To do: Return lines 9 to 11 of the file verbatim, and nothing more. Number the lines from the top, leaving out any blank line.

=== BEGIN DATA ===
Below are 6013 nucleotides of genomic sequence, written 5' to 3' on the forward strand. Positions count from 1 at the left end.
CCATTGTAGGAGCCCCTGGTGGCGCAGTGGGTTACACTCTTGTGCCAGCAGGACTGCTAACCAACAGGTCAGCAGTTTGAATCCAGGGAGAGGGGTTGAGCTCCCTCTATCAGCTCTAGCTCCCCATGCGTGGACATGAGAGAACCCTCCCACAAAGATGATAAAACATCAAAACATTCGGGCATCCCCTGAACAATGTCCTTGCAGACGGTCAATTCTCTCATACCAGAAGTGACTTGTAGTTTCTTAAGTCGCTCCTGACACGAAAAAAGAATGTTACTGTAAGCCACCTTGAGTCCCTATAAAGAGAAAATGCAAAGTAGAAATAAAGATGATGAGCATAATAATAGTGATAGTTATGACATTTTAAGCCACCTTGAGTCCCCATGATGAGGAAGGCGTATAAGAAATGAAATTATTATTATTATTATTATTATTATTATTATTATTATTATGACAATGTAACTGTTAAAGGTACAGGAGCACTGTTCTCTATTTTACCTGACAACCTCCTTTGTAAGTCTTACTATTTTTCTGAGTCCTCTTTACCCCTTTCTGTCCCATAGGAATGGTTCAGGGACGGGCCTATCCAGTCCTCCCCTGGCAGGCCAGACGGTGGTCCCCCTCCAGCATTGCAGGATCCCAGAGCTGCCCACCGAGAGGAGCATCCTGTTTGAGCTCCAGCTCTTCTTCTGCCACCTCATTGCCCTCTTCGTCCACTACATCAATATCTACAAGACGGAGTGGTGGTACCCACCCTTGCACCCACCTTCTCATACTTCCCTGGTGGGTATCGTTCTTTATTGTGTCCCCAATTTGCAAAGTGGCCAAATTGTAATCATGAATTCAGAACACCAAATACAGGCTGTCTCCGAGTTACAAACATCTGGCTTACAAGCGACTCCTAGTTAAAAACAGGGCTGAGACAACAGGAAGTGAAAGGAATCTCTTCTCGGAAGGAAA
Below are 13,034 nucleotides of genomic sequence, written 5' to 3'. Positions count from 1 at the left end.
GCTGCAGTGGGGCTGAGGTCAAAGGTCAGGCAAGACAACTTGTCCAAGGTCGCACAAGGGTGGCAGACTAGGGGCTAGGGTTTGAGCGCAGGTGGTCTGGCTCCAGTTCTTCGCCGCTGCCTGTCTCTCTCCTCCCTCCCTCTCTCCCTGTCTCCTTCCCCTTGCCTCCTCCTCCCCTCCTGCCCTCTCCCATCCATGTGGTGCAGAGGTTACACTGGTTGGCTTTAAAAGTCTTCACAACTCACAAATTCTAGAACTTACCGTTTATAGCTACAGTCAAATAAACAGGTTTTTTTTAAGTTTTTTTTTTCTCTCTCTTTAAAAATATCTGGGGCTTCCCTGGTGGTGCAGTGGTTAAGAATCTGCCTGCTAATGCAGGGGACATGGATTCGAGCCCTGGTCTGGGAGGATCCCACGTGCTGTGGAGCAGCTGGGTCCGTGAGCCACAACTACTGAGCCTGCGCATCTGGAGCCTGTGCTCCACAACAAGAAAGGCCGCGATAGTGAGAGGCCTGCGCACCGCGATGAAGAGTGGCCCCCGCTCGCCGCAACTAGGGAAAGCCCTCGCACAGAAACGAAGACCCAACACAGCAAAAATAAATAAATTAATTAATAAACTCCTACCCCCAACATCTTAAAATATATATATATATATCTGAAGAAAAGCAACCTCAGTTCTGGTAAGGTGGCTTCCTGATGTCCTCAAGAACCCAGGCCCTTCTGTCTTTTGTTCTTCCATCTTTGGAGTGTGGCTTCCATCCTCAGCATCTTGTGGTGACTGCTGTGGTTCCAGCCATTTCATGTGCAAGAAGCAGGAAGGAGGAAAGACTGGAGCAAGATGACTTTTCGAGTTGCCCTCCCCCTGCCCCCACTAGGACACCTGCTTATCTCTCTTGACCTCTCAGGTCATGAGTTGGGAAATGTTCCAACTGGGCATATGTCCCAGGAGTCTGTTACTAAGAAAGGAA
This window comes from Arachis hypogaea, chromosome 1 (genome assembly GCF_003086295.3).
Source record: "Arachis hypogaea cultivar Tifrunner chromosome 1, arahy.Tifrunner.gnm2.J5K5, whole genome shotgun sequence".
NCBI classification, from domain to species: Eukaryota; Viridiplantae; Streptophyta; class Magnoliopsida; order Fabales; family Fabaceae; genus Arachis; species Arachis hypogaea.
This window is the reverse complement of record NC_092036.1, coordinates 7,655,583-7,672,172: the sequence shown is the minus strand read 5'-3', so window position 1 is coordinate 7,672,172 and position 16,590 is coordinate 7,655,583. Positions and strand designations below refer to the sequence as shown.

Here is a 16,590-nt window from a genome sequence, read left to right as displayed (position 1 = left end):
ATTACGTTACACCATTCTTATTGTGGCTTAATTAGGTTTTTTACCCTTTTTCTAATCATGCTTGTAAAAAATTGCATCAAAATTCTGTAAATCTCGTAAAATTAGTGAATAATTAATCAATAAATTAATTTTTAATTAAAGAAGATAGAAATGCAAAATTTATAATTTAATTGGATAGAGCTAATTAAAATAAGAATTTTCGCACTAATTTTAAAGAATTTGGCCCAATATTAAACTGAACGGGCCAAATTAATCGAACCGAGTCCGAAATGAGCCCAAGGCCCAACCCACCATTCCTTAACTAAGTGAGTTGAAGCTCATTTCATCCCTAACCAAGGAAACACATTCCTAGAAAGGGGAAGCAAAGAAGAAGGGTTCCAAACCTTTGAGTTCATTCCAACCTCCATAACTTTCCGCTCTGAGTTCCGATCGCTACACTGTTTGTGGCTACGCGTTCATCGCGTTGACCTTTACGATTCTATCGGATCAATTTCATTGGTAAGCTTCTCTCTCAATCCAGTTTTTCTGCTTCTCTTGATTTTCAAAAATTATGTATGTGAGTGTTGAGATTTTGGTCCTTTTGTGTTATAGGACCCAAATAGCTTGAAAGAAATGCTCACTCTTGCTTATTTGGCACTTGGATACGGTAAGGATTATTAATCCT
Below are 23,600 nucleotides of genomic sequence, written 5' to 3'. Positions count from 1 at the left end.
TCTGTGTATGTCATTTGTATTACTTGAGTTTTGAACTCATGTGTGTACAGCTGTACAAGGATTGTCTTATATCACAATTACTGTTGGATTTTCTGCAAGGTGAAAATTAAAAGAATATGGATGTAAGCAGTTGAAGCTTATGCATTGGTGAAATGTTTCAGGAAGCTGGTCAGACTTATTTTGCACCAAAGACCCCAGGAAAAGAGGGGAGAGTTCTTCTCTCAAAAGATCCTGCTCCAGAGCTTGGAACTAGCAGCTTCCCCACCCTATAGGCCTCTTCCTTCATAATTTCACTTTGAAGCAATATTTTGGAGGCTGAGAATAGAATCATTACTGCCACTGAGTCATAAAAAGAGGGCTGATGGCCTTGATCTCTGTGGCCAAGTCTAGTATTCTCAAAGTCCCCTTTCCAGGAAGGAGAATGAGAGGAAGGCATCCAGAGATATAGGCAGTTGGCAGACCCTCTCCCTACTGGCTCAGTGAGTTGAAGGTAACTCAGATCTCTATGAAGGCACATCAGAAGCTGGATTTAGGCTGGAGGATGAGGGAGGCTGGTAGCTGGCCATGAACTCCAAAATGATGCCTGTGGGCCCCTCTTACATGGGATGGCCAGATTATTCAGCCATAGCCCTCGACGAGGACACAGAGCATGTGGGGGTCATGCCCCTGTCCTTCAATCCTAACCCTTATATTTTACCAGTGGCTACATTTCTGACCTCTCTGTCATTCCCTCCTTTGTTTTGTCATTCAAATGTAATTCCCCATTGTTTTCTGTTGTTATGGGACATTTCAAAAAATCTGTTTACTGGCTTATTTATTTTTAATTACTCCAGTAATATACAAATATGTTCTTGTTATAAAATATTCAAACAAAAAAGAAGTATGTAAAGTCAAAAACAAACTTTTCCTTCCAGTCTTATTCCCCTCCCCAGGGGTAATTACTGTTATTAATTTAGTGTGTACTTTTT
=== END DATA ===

Here is a 16,590-nt window from a genome sequence, read left to right as displayed (position 1 = left end):
ATTACGTTACACCATTCTTATTGTGGCTTAATTAGGTTTTTTACCCTTTTTCTAATCATGCTTGTAAAAAATTGCATCAAAATTCTGTAAATCTCGTAAAATTAGTGAATAATTAATCAATAAATTAATTTTTAATTAAAGAAGATAGAAATGCAAAATTTATAATTTAATTGGATAGAGCTAATTAAAATAAGAATTTTCGCACTAATTTTAAAGAATTTGGCCCAATATTAAACTGAACGGGCCAAATTAATCGAACCGAGTCCGAAATGAGCCCAAGGCCCAACCCACCATTCCTTAACTAAGTGAGTTGAAGCTCATTTCATCCCTAACCAAGGAAACACATTCCTAGAAAGGGGAAGCAAAGAAGAAGGGTTCCAAACCTTTGAGTTCATTCCAACCTCCATAACTTTCCGCTCTGAGTTCCGATCGCTACACTGTTTGTGGCTACGCGTTCATCGCGTTGACCTTTACGATTCTATCGGATCAATTTCATTGGTAAGCTTCTCTCTCAATCCAGTTTTTCTGCTTCTCTTGATTTTCAAAAATTATGTATGTGAGTGTTGAGATTTTGGTCCTTTTGTGTTATAGGACCCAAATAGCTTGAAAGAAATGCTCACTCTTGCTTATTTGGCACTTGGATACGGTAAGGATTATTAATCCT
Below are 23,600 nucleotides of genomic sequence, written 5' to 3'. Positions count from 1 at the left end.